Faculty Senate criticizes response to Occupy Cal protest

In a packed room of more than 500 people, the Berkeley Academic Senate voted overwhelmingly Monday to approve a package of four resolutions condemning the administration and police response to the Nov. 9 campus Occupy Cal protest.

Chancellor Birgeneau

Following presentations by Chancellor Robert Birgeneau, Executive Vice Chancellor and Provost George Breslauer and Vice Chancellor for Student Affairs Harry Le Grande — and a series of sometimes-impassioned statements from faculty members — the Senate voted 336 to 34 in favor of the measures, which ranged from a call for special training for campus police to a condemnation of “the UC Berkeley administration’s authorization of violent responses to nonviolent protests over the past two years.”

“The Faculty Senate feels very, very strongly that a statement was necessary, and these four resolutions were the ones that were used to express that,” said Senate chair Bob Jacobsen, who presided over the standing-room-only meeting in the Chevron Auditorium of International House.

Forty-seven Berkeley faculty members initially asked for Monday’s special meeting to vote on a resolution of no-confidence in Birgeneau, Breslauer and Le Grande. On Saturday, the authors of that resolution — political science professor Wendy Brown, gender and women’s studies professor Barrie Thorne and rhetoric and comparative literature professor Judith Butler — said it had been “misconstrued,” and that their intention was mainly to bring violent police responses “to an immediate end.”

Judith Butler

Declaring himself “extremely disturbed that these events happened,” Birgeneau accepted “full responsibility” for the force exerted by police on Nov. 9. The chancellor noted that he was in Asia on campus business at the time, and cited communications difficulties as a factor in how the events of that day unfolded.

Before leaving the country, Birgeneau said, he directed Police Chief Mitch Celaya not to use tear gas or pepper spray on demonstrators — who had vowed to erect tents on campus in defiance of campus policy — but did not explicitly rule out the use of batons. He added that “it’s extremely important, as a matter of fairness, that we hear the police side of the story,” and urged his listeners to reserve final judgment until the campus Police Review Board completes its investigation.

Earlier yesterday, an open letter by the UC Berkeley Police Officers’ Association asserted that a widely seen video of the Nov. 9 clash “does not depict the full story or the facts leading up to an actual incident,” and asked the campus community “for the opportunity to move forward together, peacefully and without further incident — in better understanding of one another.”

“Moving forward together” was a theme heard during the Senate meeting as well.

Bahar Navab, president of the Berkeley Graduate Assembly, urged faculty to focus on the “problems of disinvestment in public higher education,” declaring that “the time to band together and collaborate for real change is now.”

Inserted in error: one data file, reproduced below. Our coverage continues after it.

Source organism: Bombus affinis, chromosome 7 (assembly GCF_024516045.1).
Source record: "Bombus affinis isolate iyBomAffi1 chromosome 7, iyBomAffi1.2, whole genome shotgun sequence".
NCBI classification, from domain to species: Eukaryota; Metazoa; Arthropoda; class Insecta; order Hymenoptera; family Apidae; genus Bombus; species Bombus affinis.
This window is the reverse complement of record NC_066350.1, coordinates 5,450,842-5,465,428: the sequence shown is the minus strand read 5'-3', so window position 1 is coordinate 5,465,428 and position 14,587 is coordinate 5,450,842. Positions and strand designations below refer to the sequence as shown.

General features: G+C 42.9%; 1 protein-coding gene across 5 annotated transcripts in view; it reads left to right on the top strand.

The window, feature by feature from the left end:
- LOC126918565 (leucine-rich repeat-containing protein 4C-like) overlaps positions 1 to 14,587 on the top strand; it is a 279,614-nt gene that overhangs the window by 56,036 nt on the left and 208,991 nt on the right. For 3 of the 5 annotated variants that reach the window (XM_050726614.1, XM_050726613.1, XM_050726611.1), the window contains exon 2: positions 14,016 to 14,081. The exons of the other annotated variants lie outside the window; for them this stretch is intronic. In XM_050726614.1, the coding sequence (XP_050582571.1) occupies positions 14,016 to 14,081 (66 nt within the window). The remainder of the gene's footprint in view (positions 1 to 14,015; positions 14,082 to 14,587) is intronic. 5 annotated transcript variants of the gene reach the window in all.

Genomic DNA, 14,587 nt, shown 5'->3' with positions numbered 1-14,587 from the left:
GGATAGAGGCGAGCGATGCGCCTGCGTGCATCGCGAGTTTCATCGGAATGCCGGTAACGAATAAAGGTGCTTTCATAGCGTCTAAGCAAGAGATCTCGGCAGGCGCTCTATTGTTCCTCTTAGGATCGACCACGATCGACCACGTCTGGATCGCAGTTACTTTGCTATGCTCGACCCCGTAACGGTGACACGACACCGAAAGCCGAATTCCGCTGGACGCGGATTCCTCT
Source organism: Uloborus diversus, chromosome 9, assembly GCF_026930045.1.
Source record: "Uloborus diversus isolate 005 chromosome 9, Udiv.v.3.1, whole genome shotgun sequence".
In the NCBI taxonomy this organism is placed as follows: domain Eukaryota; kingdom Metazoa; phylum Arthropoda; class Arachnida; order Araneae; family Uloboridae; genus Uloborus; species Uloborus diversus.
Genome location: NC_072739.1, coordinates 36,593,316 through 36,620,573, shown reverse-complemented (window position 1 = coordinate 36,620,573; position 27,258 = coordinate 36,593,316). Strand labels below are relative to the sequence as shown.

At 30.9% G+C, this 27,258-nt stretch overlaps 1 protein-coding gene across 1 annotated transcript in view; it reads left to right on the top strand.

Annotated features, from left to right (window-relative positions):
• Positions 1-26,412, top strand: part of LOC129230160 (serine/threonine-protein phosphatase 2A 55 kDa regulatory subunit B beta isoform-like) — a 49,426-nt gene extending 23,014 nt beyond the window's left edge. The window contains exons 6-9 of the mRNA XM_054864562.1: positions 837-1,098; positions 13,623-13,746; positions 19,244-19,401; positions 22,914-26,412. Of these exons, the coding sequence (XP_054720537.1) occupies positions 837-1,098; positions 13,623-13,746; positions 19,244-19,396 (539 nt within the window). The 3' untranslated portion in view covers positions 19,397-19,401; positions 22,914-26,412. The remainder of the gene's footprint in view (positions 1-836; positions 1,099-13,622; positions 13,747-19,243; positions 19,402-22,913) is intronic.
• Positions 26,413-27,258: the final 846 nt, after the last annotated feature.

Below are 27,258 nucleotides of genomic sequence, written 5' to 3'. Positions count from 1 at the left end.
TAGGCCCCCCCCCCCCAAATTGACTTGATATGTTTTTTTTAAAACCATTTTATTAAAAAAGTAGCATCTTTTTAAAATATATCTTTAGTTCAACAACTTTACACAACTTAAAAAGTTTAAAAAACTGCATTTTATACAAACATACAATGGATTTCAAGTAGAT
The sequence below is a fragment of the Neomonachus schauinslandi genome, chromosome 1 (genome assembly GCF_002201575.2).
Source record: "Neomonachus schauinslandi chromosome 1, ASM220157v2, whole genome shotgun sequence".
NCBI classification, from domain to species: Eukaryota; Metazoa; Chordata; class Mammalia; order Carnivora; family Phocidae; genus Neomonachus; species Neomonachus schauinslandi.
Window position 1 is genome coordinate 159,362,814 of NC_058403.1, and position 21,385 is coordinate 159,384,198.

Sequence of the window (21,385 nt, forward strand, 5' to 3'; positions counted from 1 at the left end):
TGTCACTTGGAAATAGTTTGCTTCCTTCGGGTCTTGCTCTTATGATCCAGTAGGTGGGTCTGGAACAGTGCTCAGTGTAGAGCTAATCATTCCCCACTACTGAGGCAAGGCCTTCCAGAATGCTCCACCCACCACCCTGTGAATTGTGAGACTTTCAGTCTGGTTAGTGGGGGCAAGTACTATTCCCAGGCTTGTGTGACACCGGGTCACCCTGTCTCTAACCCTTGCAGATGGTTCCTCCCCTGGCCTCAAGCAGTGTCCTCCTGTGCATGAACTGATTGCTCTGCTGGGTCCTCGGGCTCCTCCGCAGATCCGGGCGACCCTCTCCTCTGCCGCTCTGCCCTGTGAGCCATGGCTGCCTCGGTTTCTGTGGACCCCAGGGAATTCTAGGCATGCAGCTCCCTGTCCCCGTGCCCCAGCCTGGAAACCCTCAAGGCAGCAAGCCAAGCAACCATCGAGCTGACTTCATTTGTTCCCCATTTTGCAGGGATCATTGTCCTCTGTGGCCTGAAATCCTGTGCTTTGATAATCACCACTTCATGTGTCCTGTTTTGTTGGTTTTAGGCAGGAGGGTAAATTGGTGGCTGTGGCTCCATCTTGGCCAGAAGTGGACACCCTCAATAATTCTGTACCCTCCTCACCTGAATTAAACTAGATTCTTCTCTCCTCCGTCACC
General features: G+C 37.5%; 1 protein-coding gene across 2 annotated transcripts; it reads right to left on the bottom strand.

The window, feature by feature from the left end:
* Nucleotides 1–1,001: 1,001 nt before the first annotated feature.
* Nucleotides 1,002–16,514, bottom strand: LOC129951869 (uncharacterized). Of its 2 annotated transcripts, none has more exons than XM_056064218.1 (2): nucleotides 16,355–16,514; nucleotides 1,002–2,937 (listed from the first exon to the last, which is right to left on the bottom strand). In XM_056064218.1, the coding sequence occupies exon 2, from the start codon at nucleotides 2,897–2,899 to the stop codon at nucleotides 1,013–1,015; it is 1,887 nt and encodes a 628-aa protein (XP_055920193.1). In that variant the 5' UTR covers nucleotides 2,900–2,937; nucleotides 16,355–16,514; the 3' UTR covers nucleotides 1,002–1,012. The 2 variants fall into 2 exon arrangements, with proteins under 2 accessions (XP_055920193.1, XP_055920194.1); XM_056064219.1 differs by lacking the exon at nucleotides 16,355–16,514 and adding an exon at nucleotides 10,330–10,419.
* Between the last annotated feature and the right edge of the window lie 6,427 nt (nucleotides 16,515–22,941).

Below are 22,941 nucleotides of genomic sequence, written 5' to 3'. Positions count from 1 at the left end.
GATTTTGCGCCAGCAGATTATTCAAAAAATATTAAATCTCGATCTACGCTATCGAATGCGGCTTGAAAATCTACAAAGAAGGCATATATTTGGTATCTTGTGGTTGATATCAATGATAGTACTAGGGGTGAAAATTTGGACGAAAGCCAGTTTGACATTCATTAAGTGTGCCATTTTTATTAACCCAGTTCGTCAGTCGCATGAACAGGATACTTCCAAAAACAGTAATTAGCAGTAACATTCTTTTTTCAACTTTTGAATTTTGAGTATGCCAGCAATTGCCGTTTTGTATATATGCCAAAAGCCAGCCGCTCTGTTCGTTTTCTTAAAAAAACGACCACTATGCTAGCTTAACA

“We have the momentum right now to make bigger change,” she said. “Imagine how much more powerful a message we could send if our faculty and staff were standing with us in Sacramento.”

A series of faculty speakers, echoing the language of the resolutions, targeted the use of police force to suppress students’ rights to free speech. Kevin Padian, a professor of integrative biology who said he had worked on committees dealing with campus regulations, said the policy against encampments had a pragmatic intent, and was never meant to restrain freedom of expression.

Some, including Ananya Roy, a professor of urban and regional planning, and George Lakoff, a professor of cognitive linguistics, called for a more visible presence by campus administrators during protests like those of Nov. 9 and a 2009 takeover of Wheeler Hall. One of the resolutions passed on Monday calls on the administration “to implement the recommendations of the June 14, 2010, report of the Police Review Board,” which looked at the campus’s handling of the Wheeler protest.

Breslauer proposed “that we initiate campuswide conversations about the underlying issues that have generated the Occupation movement, and have generated the police confrontation of November 9th.” The campus should examine whether it wants to maintain its policies against encampments, occupation of buildings, disruption of classes and other so-called “time, place and manner” rules regarding the exercise of free speech, he suggested. But it should also look for ways to address the growing socioeconomic disparities that sparked the nationwide Occupy protests.

Breslauer said he would ask that “a balanced commission of faculty, staff, students and senior administrators be convened to work intensively for the next three months” to produce “actionable ideas” for the campus, and offered to meet “regularly and frequently” with student and faculty groups.

The complete texts of all four resolutions are available on the Academic Senate website.